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When we first landed in Juneau, Alaska it was a bit of a shock to us. For us, and I think many others, when we thought of Alaska, we thought of large and rugged, snow capped mountain peaks. Being that it was late August we knew it wouldn’t necessarily be winter conditions, but to land amidst a heavy downpour and lush green mountains was a bit of a surprise. Our friend Matt picked us up at the humble, yet efficient, international airport and within a 10 minute drive we got what we had expected at the base of Mendenhall Glacier. Not only were we welcomed by a spectacular mountain/glacier vista, but also greeted by bald eagles, porcupines, salmon making their runs to their home streams, and hungry black bears catching salmon out of the river only 10 feet away. Welcome to Alaska!

Quickly, we found out that the southeast section of this vastly large state is part of the temperate rainforest that runs from Oregon through British Columbia and even a ways north of Juneau. Although the summer weather remains cool due to how far north it is, Juneau warms up nicely during sunny days and requires a full wardrobe of clothing to properly prepare for the less than predictable weather. Feel free to bring your bikinis in the summer months, but match that with a warm raincoat to cover up with for cooler nights and frequent summer rains. It’s safe to say that none of my (Lianne) summer gear came in handy. Sigh.

If you are an outdoor enthusiast, you have to come to this part of the globe! From hiking, mountain biking and year round dog-sledding, to whale watching, sea kayaking and deep sea fishing, this place has an activity for everyone. Being a port for many Alaskan cruises, Juneau is set up to entertain you from the moment you step into it’s quaint European style downtown.

The vast majority of guests only end up staying for a few hours to a day due to coming off of their ship, so figure out what you want to do and be ready for any weather condition. We would highly recommend flying in and spending as much time as possible here. But regardless if you’re here for a an hour, a day, a week or a year, make sure you check out a humpback whale watching tour, hiking up to Mendenhall Glacier where you can watch those aforementioned bears munching on some salmon or grabbing a sea plane or helicopter to fly over the abrupt mountain peaks and get a great view of the glacial activity. If you happen to be on a ship that gets you to port on the early morning or are staying longer than a day, we highly recommend taking a day trip to see Tracy Arm Fjord! Don’t worry about booking something right on the ship, there are plenty of operations that you can find once you dock and many times they will be better priced and more personal.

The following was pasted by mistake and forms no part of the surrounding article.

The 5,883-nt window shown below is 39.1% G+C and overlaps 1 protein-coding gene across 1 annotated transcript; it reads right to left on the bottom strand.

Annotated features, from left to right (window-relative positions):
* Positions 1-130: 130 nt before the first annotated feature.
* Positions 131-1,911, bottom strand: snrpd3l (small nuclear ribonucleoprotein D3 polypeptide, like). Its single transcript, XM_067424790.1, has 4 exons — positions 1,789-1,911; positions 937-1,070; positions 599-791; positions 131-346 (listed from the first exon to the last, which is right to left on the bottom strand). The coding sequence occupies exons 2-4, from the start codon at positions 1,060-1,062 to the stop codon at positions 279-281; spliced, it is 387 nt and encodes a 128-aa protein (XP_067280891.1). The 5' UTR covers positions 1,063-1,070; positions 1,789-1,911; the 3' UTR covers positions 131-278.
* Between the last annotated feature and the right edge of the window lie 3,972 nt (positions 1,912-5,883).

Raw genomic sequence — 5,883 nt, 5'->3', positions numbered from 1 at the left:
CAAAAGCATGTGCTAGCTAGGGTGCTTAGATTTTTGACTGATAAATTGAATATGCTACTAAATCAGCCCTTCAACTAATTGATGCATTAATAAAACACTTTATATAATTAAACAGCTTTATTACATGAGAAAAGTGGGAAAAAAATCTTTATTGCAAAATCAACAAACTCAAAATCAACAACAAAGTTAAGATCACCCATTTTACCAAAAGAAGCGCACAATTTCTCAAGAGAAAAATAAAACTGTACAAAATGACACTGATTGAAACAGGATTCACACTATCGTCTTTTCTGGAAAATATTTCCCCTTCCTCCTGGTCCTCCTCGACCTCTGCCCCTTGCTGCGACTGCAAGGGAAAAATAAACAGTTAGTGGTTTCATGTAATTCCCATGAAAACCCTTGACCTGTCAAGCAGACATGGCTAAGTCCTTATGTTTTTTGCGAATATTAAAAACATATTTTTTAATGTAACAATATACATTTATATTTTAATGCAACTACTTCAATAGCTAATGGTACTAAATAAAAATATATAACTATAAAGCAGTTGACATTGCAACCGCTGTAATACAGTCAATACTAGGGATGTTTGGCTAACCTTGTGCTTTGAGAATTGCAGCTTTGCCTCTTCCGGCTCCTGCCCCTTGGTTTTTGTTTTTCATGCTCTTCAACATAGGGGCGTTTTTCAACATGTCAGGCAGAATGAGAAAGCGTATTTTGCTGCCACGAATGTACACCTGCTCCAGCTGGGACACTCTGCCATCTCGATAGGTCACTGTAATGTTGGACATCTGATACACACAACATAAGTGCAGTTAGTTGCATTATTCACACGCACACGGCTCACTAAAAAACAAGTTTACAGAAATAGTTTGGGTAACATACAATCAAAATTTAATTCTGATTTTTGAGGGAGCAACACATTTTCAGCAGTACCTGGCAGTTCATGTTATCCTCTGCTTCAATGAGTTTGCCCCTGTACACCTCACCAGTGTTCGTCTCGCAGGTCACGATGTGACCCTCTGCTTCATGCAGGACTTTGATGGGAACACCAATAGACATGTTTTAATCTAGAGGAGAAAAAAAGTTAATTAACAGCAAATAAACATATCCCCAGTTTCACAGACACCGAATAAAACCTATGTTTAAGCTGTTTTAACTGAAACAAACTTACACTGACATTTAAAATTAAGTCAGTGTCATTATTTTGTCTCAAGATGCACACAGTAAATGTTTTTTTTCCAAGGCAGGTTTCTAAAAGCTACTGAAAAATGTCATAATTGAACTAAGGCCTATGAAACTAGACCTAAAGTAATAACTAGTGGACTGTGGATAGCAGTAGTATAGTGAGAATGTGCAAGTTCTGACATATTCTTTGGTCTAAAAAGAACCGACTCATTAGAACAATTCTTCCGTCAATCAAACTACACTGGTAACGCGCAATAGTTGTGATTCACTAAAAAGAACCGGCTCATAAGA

Our trip included an amazing local guide, who is a friend of Lianne’s and has lived and worked in the area for 3 years. Because of his generosity, local knowledge and adventurous spirit, not to mention the incredible weather, we took the opportunity to be dropped at the base of South Sawyer Glacier in Tracy Arm, where we kayaked between the two glaciers, camped on Sawyer Island and kayaked out to be picked up near the entrance to the fjord the next day. It was a physically demanding couple of days, but the experience and endless breathtaking views take away any aches and pains you might have. This is a trip for the more adventurous and preparation and knowledge are key, but we both agree that anyone who loves adventure as we do, needs to bucket list this trip!

We only had 5 days in Alaska this time, but feel we were able to absolutely maximize our time. No matter where you lie on the adventurer scale there is something for everyone. Just walking around downtown Juneau, mingling with the courteous and talkative locals and seeing the colonial homes and buildings would be a great way to spend some time here. And although this time around we were far too tired to explore Juneau’s nightlife (we’re still shocked ourselves), we can’t wait to come back and get a bit further into the vast wilderness soon and highly recommend this area to any and all!

This entry was posted in Travel.
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